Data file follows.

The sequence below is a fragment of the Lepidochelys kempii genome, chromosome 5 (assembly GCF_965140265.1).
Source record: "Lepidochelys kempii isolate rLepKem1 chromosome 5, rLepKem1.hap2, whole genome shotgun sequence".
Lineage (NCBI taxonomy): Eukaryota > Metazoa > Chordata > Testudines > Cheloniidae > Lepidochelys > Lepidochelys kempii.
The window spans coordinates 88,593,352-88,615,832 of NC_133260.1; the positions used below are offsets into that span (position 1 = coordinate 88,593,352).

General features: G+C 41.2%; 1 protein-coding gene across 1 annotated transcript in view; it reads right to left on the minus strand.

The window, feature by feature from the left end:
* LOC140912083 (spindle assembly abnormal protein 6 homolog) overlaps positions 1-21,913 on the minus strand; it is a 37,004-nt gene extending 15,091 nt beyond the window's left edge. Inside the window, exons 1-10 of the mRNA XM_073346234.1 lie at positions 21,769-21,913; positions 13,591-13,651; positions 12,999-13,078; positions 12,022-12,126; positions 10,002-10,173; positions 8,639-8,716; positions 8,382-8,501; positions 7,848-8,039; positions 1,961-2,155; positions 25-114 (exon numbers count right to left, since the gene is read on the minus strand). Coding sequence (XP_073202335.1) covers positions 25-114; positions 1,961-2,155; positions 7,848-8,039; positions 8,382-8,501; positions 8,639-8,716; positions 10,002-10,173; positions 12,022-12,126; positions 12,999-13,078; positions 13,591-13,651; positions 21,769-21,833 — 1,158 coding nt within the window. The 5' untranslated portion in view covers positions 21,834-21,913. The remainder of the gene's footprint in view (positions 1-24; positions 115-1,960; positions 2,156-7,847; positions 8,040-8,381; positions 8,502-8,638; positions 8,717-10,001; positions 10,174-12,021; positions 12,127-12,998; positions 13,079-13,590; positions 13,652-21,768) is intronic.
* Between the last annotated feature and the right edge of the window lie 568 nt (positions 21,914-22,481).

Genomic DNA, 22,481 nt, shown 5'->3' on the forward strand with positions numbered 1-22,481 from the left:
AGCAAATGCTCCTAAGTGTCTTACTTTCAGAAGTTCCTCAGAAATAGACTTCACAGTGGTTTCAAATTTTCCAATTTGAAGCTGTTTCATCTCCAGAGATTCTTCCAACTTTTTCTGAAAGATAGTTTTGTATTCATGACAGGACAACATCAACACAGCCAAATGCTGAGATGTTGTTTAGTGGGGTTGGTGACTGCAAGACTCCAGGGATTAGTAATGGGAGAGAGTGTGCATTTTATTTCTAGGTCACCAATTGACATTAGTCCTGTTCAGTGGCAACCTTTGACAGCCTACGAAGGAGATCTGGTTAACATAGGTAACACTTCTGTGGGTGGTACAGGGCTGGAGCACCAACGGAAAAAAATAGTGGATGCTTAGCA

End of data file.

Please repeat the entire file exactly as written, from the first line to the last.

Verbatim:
The sequence below is a fragment of the Lepidochelys kempii genome, chromosome 5 (assembly GCF_965140265.1).
Source record: "Lepidochelys kempii isolate rLepKem1 chromosome 5, rLepKem1.hap2, whole genome shotgun sequence".
Lineage (NCBI taxonomy): Eukaryota > Metazoa > Chordata > Testudines > Cheloniidae > Lepidochelys > Lepidochelys kempii.
The window spans coordinates 88,593,352-88,615,832 of NC_133260.1; the positions used below are offsets into that span (position 1 = coordinate 88,593,352).

General features: G+C 41.2%; 1 protein-coding gene across 1 annotated transcript in view; it reads right to left on the minus strand.

The window, feature by feature from the left end:
* LOC140912083 (spindle assembly abnormal protein 6 homolog) overlaps positions 1-21,913 on the minus strand; it is a 37,004-nt gene extending 15,091 nt beyond the window's left edge. Inside the window, exons 1-10 of the mRNA XM_073346234.1 lie at positions 21,769-21,913; positions 13,591-13,651; positions 12,999-13,078; positions 12,022-12,126; positions 10,002-10,173; positions 8,639-8,716; positions 8,382-8,501; positions 7,848-8,039; positions 1,961-2,155; positions 25-114 (exon numbers count right to left, since the gene is read on the minus strand). Coding sequence (XP_073202335.1) covers positions 25-114; positions 1,961-2,155; positions 7,848-8,039; positions 8,382-8,501; positions 8,639-8,716; positions 10,002-10,173; positions 12,022-12,126; positions 12,999-13,078; positions 13,591-13,651; positions 21,769-21,833 — 1,158 coding nt within the window. The 5' untranslated portion in view covers positions 21,834-21,913. The remainder of the gene's footprint in view (positions 1-24; positions 115-1,960; positions 2,156-7,847; positions 8,040-8,381; positions 8,502-8,638; positions 8,717-10,001; positions 10,174-12,021; positions 12,127-12,998; positions 13,079-13,590; positions 13,652-21,768) is intronic.
* Between the last annotated feature and the right edge of the window lie 568 nt (positions 21,914-22,481).

Genomic DNA, 22,481 nt, shown 5'->3' on the forward strand with positions numbered 1-22,481 from the left:
AGCAAATGCTCCTAAGTGTCTTACTTTCAGAAGTTCCTCAGAAATAGACTTCACAGTGGTTTCAAATTTTCCAATTTGAAGCTGTTTCATCTCCAGAGATTCTTCCAACTTTTTCTGAAAGATAGTTTTGTATTCATGACAGGACAACATCAACACAGCCAAATGCTGAGATGTTGTTTAGTGGGGTTGGTGACTGCAAGACTCCAGGGATTAGTAATGGGAGAGAGTGTGCATTTTATTTCTAGGTCACCAATTGACATTAGTCCTGTTCAGTGGCAACCTTTGACAGCCTACGAAGGAGATCTGGTTAACATAGGTAACACTTCTGTGGGTGGTACAGGGCTGGAGCACCAACGGAAAAAAATAGTGGATGCTTAGCA